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Roland FD-8 Issues: Hall Sensor Modification

From Just in Time

This page describes one of two solutions to common issues with the Roland FD-8 hi-hat pedal. Both solutions replace the film resistor with a Hall effect sensor. This solution uses discrete components and you may find it easier to construct. A low-cost microcontroller-based version is described on this page.

Both editors of the Justintime pages have a Roland TD-3 electronic drum kit. This kit plays quite nicely, but after some years the responsiveness of the Hi-hat pedal seems to worsen. We are not the only ones who have noticed this; google for 'roland fd-8 issues' to find widespread complaints and hacks/solutions people have come up with. Most solutions have to do with adjusting the mechanical pressure on the variable film resistor in the pedal.

However, I wanted to completely get rid of the film resistor and replace it with an electronic alternative that has no contact issues AND had the possibility to adjust the half-open range to personal taste. The obvious choice for the detection was a (linear) Hall Sensor, but this would have to be translated to a variable resistor for the TD-3. The first design thoughts were MCU based with an ADC and programmable variable resistor, but after some more (clever) thinking it became clear that a circuit with two comparators and two analog switches would work just as well and might be a lot simpler. Another important consideration is that it might be easier for the average FD-8 owner (other than the two of us) to recreate.

Although the film resistor is very variable, the TD-3 hi-hat recognizes three positions from the resistor:

  • closed (short, 0R to 5K)
  • half (5K to 15K)
  • closed (15K and up)

Electronics

Finding a linear Hall Sensor can be hard. Pay attention: most Hall Sensors are on/off type and have hysteresis circuit inside. These can not be used, because we have to detect at least two switching points. I used a Honeywell SS490, but I suspect any Linear (Ratiometric) Hall Sensor should do. Also be aware that the sensor is polarity-sensitive; the circuit is designed for voltage increase when the magnet draws near (4.5 - 8.5V), but if you flip the magnet the voltage will decrease!!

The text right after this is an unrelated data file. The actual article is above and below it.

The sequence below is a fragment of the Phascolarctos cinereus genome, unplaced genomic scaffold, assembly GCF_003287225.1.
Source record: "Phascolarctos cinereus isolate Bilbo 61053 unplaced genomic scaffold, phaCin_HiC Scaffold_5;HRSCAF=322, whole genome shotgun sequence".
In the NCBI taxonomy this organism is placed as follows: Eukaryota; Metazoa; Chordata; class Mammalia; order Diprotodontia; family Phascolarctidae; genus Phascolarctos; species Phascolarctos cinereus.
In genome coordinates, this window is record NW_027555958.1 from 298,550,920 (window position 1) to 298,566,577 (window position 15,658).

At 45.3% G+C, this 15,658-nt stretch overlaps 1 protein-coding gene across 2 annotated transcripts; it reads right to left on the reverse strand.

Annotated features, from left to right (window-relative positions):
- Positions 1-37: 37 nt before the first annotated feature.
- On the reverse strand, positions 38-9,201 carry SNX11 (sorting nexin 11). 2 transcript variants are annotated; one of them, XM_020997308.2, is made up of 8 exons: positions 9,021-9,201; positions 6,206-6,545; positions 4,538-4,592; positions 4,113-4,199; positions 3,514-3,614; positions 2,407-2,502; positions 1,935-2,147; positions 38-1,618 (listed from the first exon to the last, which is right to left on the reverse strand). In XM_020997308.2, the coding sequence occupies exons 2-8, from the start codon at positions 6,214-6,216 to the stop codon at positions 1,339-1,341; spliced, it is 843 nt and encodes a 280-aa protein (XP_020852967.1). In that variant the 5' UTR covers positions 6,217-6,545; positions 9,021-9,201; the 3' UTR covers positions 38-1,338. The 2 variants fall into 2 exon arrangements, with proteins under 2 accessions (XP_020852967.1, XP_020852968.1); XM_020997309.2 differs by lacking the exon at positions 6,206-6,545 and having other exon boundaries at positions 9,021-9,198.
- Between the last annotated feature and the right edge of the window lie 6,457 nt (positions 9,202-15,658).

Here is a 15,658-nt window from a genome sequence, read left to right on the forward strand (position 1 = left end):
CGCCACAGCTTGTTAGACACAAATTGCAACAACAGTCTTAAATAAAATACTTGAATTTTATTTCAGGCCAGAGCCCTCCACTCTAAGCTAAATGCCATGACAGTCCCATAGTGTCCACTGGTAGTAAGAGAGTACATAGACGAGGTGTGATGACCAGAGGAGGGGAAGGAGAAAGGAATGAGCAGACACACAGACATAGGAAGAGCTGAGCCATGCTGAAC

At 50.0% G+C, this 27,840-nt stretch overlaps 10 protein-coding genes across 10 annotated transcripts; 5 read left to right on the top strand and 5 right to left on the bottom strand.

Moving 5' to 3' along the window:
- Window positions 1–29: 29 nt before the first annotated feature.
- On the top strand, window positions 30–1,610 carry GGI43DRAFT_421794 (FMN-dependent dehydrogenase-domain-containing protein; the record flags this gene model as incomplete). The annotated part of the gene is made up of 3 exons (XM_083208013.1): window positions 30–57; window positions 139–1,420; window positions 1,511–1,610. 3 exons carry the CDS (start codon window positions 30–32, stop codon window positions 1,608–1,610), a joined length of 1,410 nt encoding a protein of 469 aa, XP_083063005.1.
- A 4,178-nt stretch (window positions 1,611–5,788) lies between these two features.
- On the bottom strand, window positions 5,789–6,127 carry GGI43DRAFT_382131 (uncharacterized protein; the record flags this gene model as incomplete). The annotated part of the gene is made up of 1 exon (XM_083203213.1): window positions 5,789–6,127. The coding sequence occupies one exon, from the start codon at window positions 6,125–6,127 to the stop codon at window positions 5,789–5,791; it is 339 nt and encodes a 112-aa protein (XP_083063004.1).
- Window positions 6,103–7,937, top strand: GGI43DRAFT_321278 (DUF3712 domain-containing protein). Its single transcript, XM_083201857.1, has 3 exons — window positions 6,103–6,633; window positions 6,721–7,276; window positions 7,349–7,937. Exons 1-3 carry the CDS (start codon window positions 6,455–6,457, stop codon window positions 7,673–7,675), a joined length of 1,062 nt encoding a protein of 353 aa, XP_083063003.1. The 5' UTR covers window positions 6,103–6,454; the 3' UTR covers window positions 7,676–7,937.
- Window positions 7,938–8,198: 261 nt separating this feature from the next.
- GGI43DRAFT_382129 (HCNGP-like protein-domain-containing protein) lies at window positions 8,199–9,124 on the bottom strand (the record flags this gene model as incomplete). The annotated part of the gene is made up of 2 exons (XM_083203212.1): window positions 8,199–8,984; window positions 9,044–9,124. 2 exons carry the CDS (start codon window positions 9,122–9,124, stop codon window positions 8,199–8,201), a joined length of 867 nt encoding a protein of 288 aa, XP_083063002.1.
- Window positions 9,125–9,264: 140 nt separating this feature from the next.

For powering the circuit we branch off the TD-3 power supply. Be careful: the Roland power supply states 9V output, but it outputs about 11.5V. Since my Hall Sensor max was 10.5V, a regulator was necessary. 9V seemed a good pick. Using a small Neodymium magnet the sensor had a working range of 4.5V to 8.5V. I used a plastic Lego brick because it was available and about the right size, and most of all because it was sturdy plastic. After starting of with a metal construction, this was abandoned because I was worried the metal would interfere with the magnetic field and influence the sensor readings, so plastic seemed a better pick.

By making the comparator inputs adjustable with potmeters, the sensitivity range of the FD-8 half and closed settings can be made very flexible. The circuit is not very complex, so it could very well be made on veroboard or stripboard. I have made a SMT PCB myself, because I prefer working in SMT. Check out the schematic, PCB Layout and Eagle Files.

The prototype circuit works very well and makes the Hi-Hat a lot easier to play e.g. provides a much more reliable closing action. The only 'downside' of the circuit is that the foot-sound is always on full volume. I suspect that this can be adjusted by increasing the 0R value, but this has yet to be tested.

Construction

Below are some pics. These pictures were made before the DC connectors had arrived. These 2.1mm DC Power plugs are intended to make use of the original TD3 power supply; the pedal will feature 2 parallel plugs, one for power supply input and the TD-3 module can be connected to the other power plug via a cable.

Below are some pics of the not-yet-finished build. Mechanically, this is exactly the same as in the microcontroller-based concept.

Hall Sensor and Strip.JPG

The Magnet sticks to the metal by magnetism, but is also glued with superglue to avoid shift. The Hall Sensor and Lego brick are set using doublesided tape and secured by a tie-wrap. Also visible is the original variable film-resistor. This is left intact, so it is always possible to return to using the original mechanical film-resistor mechanism. The output of the hall-sensor-resistor-circuit is routed to a new jack output on the other side of the pedal, as can be seen on this picture, since the original output is on the left side.

External Pots.JPG

The external pots are for adjusting the sensitivity of the closed and half-open state. If you do not intend to tweak trimpots would do fine too.

Internal Wiring.JPG

The Hall Sensor is connected by a pin header connector, so it is easier to take the pedal apart. Fortunately there is enough spare room in the pedal for the circuitry.

FD8 with Knobs.JPG

Disclaimer: Use this info at your own risk. We take no responsibility for any damaged equipment!

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